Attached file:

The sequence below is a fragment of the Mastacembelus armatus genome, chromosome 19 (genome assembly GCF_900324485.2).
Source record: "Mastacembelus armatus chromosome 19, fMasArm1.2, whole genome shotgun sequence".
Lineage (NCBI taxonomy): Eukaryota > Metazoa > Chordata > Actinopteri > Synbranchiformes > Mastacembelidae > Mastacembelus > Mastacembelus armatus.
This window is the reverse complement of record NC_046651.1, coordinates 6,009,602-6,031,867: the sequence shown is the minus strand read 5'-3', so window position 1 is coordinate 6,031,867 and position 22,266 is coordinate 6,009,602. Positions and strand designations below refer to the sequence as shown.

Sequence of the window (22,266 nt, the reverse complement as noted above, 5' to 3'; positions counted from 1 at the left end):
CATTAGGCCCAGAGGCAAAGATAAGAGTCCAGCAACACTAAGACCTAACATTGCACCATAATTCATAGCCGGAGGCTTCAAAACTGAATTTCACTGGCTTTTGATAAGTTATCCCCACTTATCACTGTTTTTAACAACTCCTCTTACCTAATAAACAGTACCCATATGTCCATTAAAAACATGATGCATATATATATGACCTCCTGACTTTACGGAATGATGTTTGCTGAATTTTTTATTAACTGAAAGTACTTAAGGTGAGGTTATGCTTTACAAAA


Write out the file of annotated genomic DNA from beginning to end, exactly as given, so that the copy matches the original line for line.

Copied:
The sequence below is a fragment of the Mastacembelus armatus genome, chromosome 19 (genome assembly GCF_900324485.2).
Source record: "Mastacembelus armatus chromosome 19, fMasArm1.2, whole genome shotgun sequence".
Lineage (NCBI taxonomy): Eukaryota > Metazoa > Chordata > Actinopteri > Synbranchiformes > Mastacembelidae > Mastacembelus > Mastacembelus armatus.
This window is the reverse complement of record NC_046651.1, coordinates 6,009,602-6,031,867: the sequence shown is the minus strand read 5'-3', so window position 1 is coordinate 6,031,867 and position 22,266 is coordinate 6,009,602. Positions and strand designations below refer to the sequence as shown.

Sequence of the window (22,266 nt, the reverse complement as noted above, 5' to 3'; positions counted from 1 at the left end):
CATTAGGCCCAGAGGCAAAGATAAGAGTCCAGCAACACTAAGACCTAACATTGCACCATAATTCATAGCCGGAGGCTTCAAAACTGAATTTCACTGGCTTTTGATAAGTTATCCCCACTTATCACTGTTTTTAACAACTCCTCTTACCTAATAAACAGTACCCATATGTCCATTAAAAACATGATGCATATATATATGACCTCCTGACTTTACGGAATGATGTTTGCTGAATTTTTTATTAACTGAAAGTACTTAAGGTGAGGTTATGCTTTACAAAA